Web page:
7

I'm curious about building CMS components on top of the Joomla! Framework mainly because I would like my components to function as standalone applications.

Is this doable without hacks? If not, is there a preffered way to approach this?

  • 1
    What MVC structure do you use for your component: Legacy or not? – David Fritsch May 7 '14 at 19:38
  • Good question, non-legacy. – Nestor Ledon May 7 '14 at 19:59
5

This question is impossible to answer conclusively, but I think that it is worthwhile to take a stab at some of the most common pieces that could trip you up in porting code over (and there will be quite a few).

Before getting in to specifics, all of this could be considered a hack, depending on your point of view. The CMS and Framework are very different from a component's standpoint. The CMS defines the exact structure to use. The Framework is designed to let you customize how your application runs and interacts. The Framework can definitely be designed to run components from the CMS, but at a certain point this is just you recreating the CMS, which seems pointless.

First, the super short and simple answer: every way that your component interacts with the CMS needs to be redone, you will need to add a router, and you probably have to add namespaces or a new autoloader.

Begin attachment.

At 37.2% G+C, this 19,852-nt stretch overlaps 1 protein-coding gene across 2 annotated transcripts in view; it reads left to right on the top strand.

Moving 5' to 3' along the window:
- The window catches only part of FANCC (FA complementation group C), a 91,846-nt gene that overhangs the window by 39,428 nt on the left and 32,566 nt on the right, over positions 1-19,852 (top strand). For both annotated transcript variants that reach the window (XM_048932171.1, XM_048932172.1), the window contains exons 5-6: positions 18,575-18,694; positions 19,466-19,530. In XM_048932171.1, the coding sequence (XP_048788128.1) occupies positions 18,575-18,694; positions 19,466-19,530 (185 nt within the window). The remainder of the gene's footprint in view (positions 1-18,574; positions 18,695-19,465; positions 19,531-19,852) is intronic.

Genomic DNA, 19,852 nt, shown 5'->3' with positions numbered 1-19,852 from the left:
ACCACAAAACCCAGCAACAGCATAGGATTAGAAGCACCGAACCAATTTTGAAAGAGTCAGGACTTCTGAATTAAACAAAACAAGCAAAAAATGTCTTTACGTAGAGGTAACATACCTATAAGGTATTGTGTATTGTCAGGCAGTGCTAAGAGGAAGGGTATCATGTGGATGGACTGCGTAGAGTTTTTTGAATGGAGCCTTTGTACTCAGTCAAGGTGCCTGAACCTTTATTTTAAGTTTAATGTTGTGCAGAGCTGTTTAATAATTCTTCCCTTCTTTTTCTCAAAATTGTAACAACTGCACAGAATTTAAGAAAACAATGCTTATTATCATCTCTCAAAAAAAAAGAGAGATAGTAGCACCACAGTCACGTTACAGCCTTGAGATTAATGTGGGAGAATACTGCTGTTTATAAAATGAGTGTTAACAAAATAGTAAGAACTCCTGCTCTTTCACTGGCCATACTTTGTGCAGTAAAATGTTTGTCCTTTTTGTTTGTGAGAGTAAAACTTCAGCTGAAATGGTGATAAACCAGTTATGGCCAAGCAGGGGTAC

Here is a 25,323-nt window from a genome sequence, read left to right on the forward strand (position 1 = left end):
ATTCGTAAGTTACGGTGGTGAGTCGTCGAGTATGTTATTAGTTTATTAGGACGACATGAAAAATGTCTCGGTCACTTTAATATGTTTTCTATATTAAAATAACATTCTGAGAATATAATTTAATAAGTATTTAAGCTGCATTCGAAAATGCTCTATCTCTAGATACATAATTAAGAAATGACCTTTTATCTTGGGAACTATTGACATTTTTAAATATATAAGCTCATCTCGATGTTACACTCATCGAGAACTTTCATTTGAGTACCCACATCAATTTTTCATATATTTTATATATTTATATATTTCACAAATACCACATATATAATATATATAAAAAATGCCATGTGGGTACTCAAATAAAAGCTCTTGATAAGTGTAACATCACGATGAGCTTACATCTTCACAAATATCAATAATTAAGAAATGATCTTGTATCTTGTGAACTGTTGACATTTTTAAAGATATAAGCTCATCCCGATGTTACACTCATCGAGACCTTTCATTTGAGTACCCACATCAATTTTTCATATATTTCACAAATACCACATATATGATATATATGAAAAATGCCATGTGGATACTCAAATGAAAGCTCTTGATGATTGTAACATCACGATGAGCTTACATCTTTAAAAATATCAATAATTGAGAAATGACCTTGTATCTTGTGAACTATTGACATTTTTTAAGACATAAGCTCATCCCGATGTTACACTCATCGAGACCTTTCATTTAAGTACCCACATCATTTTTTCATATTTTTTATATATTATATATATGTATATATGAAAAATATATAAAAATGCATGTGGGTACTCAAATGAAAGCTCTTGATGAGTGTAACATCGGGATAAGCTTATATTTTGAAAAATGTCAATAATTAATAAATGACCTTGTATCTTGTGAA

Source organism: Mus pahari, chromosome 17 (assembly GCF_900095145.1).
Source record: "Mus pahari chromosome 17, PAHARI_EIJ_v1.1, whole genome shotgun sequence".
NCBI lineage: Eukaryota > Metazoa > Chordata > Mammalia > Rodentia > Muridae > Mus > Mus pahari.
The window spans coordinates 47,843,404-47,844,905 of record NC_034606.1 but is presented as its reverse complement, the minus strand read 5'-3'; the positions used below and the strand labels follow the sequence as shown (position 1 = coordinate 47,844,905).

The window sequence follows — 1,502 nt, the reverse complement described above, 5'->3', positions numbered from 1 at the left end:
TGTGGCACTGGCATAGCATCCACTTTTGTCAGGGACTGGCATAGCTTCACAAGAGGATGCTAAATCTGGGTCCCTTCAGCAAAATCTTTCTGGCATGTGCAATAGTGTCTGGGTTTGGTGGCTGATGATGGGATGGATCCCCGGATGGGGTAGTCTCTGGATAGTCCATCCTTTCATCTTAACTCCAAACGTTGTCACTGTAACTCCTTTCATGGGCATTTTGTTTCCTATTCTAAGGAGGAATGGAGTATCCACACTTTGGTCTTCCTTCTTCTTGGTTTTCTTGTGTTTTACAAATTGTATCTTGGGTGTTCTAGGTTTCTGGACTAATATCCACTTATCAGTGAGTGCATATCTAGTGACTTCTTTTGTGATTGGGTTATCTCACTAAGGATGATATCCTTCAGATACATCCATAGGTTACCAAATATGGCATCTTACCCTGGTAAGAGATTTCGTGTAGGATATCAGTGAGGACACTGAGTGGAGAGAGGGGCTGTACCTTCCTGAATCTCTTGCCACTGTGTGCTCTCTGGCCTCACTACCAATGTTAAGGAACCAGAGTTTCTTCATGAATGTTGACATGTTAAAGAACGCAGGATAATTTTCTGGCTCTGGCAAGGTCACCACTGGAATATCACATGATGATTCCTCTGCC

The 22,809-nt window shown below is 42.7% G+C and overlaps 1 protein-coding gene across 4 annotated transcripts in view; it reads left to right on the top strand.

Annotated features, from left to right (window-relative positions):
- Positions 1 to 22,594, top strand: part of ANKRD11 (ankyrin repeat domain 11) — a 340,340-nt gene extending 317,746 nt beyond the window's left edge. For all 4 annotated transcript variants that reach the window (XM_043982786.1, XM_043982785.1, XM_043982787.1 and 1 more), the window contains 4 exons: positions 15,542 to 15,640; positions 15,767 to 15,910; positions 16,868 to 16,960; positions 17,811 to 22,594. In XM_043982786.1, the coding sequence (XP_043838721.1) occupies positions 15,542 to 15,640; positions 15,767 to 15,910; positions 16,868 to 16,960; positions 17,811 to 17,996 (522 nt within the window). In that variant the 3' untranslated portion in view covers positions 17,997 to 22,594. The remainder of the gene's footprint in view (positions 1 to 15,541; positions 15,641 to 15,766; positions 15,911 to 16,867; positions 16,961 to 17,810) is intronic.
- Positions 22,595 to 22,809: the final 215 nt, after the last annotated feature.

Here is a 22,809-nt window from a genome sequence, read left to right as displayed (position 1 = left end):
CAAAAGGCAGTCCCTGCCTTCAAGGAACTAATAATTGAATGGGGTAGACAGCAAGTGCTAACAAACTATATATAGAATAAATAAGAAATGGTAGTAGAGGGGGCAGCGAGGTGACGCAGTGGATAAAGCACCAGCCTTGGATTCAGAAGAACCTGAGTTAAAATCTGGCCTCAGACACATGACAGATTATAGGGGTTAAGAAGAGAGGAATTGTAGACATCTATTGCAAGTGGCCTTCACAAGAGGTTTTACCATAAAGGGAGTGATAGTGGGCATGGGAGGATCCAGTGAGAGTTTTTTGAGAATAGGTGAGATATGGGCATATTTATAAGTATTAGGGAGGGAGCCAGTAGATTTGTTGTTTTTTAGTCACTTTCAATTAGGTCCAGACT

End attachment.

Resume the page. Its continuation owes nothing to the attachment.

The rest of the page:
Let's start with the second half of this. Odds are that you are using composer with the Joomla Framework, so you can bank on composer's autoloader loading up the classes as you need them. This is designed to run within namespaces and load based on that, so your component won't autoload. (I'm guessing on this, so if there is a better way, someone please comment.) This means that you either have to add your own autoloader for the MVC classes or rewrite them in a namespace.

Second, you will need to add your own router file to the application. Since you no longer have the menu manager, you will need to recreate this using the Router class. This is actually pretty straightforward to map urls to a controller, but you have to make sure this is in the application.

Finally, you have to support any CMS feature that you use in the component. The biggest one that comes to mind is JFactory. Any script that calls that class to get the session, database, or document will not work. (Unless you port that class over and redefine its hooks to suit your application.

Do you call JComponentHelper somewhere? You would have to add support for that. Do you call to another helper for a core extension like com_content or com_users? That won't work either anymore.

You could get some simple extensions running on the framework easily. Those that hook into the CMS in lots of ways may require basically rebuilding the CMS to do all the pieces. This part really depends on the extension.


In closing, at this stage, it will most likely involve some type of hacking or copy/pasting of code form the CMS to the framework that you need.

I believe that the CMS will become more in line with the structure of the framework (i.e. uses composer, uses namespaces, etc.) that will make this easier. Right now, it is a pretty daunting task, though.

Your Answer

By clicking “Post Your Answer”, you agree to our terms of service, privacy policy and cookie policy

Not the answer you're looking for? Browse other questions tagged or ask your own question.